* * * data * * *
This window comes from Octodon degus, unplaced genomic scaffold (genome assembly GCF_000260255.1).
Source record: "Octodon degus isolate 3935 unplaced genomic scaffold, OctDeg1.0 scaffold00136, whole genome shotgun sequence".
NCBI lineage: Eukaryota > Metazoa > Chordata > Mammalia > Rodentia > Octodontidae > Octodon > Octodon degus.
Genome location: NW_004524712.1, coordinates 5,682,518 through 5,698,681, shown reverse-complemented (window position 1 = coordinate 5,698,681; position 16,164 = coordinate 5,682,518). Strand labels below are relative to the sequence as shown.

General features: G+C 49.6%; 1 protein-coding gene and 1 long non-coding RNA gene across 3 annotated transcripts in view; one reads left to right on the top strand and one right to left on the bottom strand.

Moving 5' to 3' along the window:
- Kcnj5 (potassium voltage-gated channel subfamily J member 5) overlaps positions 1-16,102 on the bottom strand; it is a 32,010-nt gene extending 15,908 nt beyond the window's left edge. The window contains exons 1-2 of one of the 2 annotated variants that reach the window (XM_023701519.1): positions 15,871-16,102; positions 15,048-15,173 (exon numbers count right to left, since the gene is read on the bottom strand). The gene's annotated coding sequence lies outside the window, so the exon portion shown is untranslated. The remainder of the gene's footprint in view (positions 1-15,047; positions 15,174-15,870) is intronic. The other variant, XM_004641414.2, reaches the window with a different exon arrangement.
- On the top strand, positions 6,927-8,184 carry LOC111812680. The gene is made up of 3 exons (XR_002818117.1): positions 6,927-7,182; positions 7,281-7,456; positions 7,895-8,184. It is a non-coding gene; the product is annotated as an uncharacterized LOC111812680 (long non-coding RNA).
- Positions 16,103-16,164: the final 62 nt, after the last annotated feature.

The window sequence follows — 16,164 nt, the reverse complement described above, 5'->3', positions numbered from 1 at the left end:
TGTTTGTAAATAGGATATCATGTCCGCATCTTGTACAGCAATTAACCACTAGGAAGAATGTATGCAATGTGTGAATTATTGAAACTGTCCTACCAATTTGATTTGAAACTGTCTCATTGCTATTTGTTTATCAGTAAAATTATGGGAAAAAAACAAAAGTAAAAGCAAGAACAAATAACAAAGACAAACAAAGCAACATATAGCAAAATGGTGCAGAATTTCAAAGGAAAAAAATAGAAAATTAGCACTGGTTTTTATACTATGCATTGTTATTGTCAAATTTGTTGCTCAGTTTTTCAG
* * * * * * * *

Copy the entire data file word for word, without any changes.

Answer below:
This window comes from Octodon degus, unplaced genomic scaffold (genome assembly GCF_000260255.1).
Source record: "Octodon degus isolate 3935 unplaced genomic scaffold, OctDeg1.0 scaffold00136, whole genome shotgun sequence".
NCBI lineage: Eukaryota > Metazoa > Chordata > Mammalia > Rodentia > Octodontidae > Octodon > Octodon degus.
Genome location: NW_004524712.1, coordinates 5,682,518 through 5,698,681, shown reverse-complemented (window position 1 = coordinate 5,698,681; position 16,164 = coordinate 5,682,518). Strand labels below are relative to the sequence as shown.

General features: G+C 49.6%; 1 protein-coding gene and 1 long non-coding RNA gene across 3 annotated transcripts in view; one reads left to right on the top strand and one right to left on the bottom strand.

Moving 5' to 3' along the window:
- Kcnj5 (potassium voltage-gated channel subfamily J member 5) overlaps positions 1-16,102 on the bottom strand; it is a 32,010-nt gene extending 15,908 nt beyond the window's left edge. The window contains exons 1-2 of one of the 2 annotated variants that reach the window (XM_023701519.1): positions 15,871-16,102; positions 15,048-15,173 (exon numbers count right to left, since the gene is read on the bottom strand). The gene's annotated coding sequence lies outside the window, so the exon portion shown is untranslated. The remainder of the gene's footprint in view (positions 1-15,047; positions 15,174-15,870) is intronic. The other variant, XM_004641414.2, reaches the window with a different exon arrangement.
- On the top strand, positions 6,927-8,184 carry LOC111812680. The gene is made up of 3 exons (XR_002818117.1): positions 6,927-7,182; positions 7,281-7,456; positions 7,895-8,184. It is a non-coding gene; the product is annotated as an uncharacterized LOC111812680 (long non-coding RNA).
- Positions 16,103-16,164: the final 62 nt, after the last annotated feature.

The window sequence follows — 16,164 nt, the reverse complement described above, 5'->3', positions numbered from 1 at the left end:
TGTTTGTAAATAGGATATCATGTCCGCATCTTGTACAGCAATTAACCACTAGGAAGAATGTATGCAATGTGTGAATTATTGAAACTGTCCTACCAATTTGATTTGAAACTGTCTCATTGCTATTTGTTTATCAGTAAAATTATGGGAAAAAAACAAAAGTAAAAGCAAGAACAAATAACAAAGACAAACAAAGCAACATATAGCAAAATGGTGCAGAATTTCAAAGGAAAAAAATAGAAAATTAGCACTGGTTTTTATACTATGCATTGTTATTGTCAAATTTGTTGCTCAGTTTTTCAG